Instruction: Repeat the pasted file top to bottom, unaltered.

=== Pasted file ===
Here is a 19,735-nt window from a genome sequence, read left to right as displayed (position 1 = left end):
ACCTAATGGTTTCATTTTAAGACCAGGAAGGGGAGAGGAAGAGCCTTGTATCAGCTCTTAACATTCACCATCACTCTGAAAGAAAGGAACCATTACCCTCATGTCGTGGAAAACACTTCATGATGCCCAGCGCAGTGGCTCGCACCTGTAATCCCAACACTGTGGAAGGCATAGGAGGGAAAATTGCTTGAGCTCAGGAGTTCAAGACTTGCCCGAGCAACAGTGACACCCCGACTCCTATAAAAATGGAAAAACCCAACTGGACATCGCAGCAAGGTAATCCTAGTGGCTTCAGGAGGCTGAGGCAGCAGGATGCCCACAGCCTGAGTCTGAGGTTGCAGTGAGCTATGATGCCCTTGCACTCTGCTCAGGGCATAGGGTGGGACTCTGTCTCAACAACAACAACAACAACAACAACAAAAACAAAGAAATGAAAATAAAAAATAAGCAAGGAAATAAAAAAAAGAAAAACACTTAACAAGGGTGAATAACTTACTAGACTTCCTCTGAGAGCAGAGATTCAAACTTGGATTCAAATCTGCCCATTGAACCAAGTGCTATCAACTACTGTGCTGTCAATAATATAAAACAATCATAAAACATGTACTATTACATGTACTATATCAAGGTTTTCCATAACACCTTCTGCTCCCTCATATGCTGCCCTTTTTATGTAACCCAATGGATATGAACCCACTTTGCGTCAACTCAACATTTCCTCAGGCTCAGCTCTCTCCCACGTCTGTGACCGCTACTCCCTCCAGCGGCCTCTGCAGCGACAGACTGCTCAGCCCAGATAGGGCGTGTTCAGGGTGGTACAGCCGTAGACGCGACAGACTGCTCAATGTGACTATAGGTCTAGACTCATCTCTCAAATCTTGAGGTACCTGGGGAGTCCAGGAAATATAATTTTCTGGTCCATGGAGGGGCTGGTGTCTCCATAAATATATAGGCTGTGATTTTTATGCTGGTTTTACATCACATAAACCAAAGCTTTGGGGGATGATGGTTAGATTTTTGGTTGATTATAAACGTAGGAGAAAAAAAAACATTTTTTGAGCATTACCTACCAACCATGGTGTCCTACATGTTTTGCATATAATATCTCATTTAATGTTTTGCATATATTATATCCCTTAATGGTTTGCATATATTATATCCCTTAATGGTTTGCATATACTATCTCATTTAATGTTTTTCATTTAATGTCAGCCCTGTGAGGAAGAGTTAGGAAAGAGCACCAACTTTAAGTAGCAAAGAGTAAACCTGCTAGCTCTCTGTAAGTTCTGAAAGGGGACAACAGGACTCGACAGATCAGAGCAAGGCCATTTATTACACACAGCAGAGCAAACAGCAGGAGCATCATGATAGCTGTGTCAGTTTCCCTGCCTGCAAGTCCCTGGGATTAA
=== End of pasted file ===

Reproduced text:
Here is a 19,735-nt window from a genome sequence, read left to right as displayed (position 1 = left end):
ACCTAATGGTTTCATTTTAAGACCAGGAAGGGGAGAGGAAGAGCCTTGTATCAGCTCTTAACATTCACCATCACTCTGAAAGAAAGGAACCATTACCCTCATGTCGTGGAAAACACTTCATGATGCCCAGCGCAGTGGCTCGCACCTGTAATCCCAACACTGTGGAAGGCATAGGAGGGAAAATTGCTTGAGCTCAGGAGTTCAAGACTTGCCCGAGCAACAGTGACACCCCGACTCCTATAAAAATGGAAAAACCCAACTGGACATCGCAGCAAGGTAATCCTAGTGGCTTCAGGAGGCTGAGGCAGCAGGATGCCCACAGCCTGAGTCTGAGGTTGCAGTGAGCTATGATGCCCTTGCACTCTGCTCAGGGCATAGGGTGGGACTCTGTCTCAACAACAACAACAACAACAACAACAAAAACAAAGAAATGAAAATAAAAAATAAGCAAGGAAATAAAAAAAAGAAAAACACTTAACAAGGGTGAATAACTTACTAGACTTCCTCTGAGAGCAGAGATTCAAACTTGGATTCAAATCTGCCCATTGAACCAAGTGCTATCAACTACTGTGCTGTCAATAATATAAAACAATCATAAAACATGTACTATTACATGTACTATATCAAGGTTTTCCATAACACCTTCTGCTCCCTCATATGCTGCCCTTTTTATGTAACCCAATGGATATGAACCCACTTTGCGTCAACTCAACATTTCCTCAGGCTCAGCTCTCTCCCACGTCTGTGACCGCTACTCCCTCCAGCGGCCTCTGCAGCGACAGACTGCTCAGCCCAGATAGGGCGTGTTCAGGGTGGTACAGCCGTAGACGCGACAGACTGCTCAATGTGACTATAGGTCTAGACTCATCTCTCAAATCTTGAGGTACCTGGGGAGTCCAGGAAATATAATTTTCTGGTCCATGGAGGGGCTGGTGTCTCCATAAATATATAGGCTGTGATTTTTATGCTGGTTTTACATCACATAAACCAAAGCTTTGGGGGATGATGGTTAGATTTTTGGTTGATTATAAACGTAGGAGAAAAAAAAACATTTTTTGAGCATTACCTACCAACCATGGTGTCCTACATGTTTTGCATATAATATCTCATTTAATGTTTTGCATATATTATATCCCTTAATGGTTTGCATATATTATATCCCTTAATGGTTTGCATATACTATCTCATTTAATGTTTTTCATTTAATGTCAGCCCTGTGAGGAAGAGTTAGGAAAGAGCACCAACTTTAAGTAGCAAAGAGTAAACCTGCTAGCTCTCTGTAAGTTCTGAAAGGGGACAACAGGACTCGACAGATCAGAGCAAGGCCATTTATTACACACAGCAGAGCAAACAGCAGGAGCATCATGATAGCTGTGTCAGTTTCCCTGCCTGCAAGTCCCTGGGATTAA